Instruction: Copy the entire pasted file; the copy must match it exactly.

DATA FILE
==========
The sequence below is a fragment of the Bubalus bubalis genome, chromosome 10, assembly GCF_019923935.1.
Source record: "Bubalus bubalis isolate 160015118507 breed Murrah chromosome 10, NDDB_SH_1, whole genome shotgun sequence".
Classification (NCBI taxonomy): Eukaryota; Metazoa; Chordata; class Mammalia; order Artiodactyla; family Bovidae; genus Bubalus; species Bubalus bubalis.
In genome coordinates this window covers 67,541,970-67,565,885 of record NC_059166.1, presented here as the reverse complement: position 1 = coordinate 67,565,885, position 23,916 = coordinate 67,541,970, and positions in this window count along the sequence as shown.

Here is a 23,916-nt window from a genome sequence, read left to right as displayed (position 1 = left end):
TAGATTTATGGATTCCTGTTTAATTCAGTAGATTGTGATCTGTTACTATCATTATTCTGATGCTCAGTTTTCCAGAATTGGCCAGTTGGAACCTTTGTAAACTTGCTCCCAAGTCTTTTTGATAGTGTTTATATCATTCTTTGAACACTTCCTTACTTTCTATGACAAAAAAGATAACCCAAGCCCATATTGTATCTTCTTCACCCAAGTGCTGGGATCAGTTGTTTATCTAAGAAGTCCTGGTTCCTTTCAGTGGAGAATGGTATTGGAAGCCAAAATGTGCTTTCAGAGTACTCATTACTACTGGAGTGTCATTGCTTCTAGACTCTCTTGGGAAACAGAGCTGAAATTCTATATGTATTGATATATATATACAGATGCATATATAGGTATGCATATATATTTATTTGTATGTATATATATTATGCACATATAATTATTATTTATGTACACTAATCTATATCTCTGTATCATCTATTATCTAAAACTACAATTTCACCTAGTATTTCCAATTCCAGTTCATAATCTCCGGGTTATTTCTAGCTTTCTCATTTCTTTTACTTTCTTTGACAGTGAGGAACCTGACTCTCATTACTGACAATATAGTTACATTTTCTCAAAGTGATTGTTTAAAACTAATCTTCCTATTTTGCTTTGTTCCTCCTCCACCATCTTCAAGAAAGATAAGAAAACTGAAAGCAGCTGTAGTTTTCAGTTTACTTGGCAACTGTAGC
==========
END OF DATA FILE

The sequence below is a fragment of the Bubalus bubalis genome, chromosome 10, assembly GCF_019923935.1.
Source record: "Bubalus bubalis isolate 160015118507 breed Murrah chromosome 10, NDDB_SH_1, whole genome shotgun sequence".
Classification (NCBI taxonomy): Eukaryota; Metazoa; Chordata; class Mammalia; order Artiodactyla; family Bovidae; genus Bubalus; species Bubalus bubalis.
In genome coordinates this window covers 67,541,970-67,565,885 of record NC_059166.1, presented here as the reverse complement: position 1 = coordinate 67,565,885, position 23,916 = coordinate 67,541,970, and positions in this window count along the sequence as shown.

Here is a 23,916-nt window from a genome sequence, read left to right as displayed (position 1 = left end):
TAGATTTATGGATTCCTGTTTAATTCAGTAGATTGTGATCTGTTACTATCATTATTCTGATGCTCAGTTTTCCAGAATTGGCCAGTTGGAACCTTTGTAAACTTGCTCCCAAGTCTTTTTGATAGTGTTTATATCATTCTTTGAACACTTCCTTACTTTCTATGACAAAAAAGATAACCCAAGCCCATATTGTATCTTCTTCACCCAAGTGCTGGGATCAGTTGTTTATCTAAGAAGTCCTGGTTCCTTTCAGTGGAGAATGGTATTGGAAGCCAAAATGTGCTTTCAGAGTACTCATTACTACTGGAGTGTCATTGCTTCTAGACTCTCTTGGGAAACAGAGCTGAAATTCTATATGTATTGATATATATATACAGATGCATATATAGGTATGCATATATATTTATTTGTATGTATATATATTATGCACATATAATTATTATTTATGTACACTAATCTATATCTCTGTATCATCTATTATCTAAAACTACAATTTCACCTAGTATTTCCAATTCCAGTTCATAATCTCCGGGTTATTTCTAGCTTTCTCATTTCTTTTACTTTCTTTGACAGTGAGGAACCTGACTCTCATTACTGACAATATAGTTACATTTTCTCAAAGTGATTGTTTAAAACTAATCTTCCTATTTTGCTTTGTTCCTCCTCCACCATCTTCAAGAAAGATAAGAAAACTGAAAGCAGCTGTAGTTTTCAGTTTACTTGGCAACTGTAGC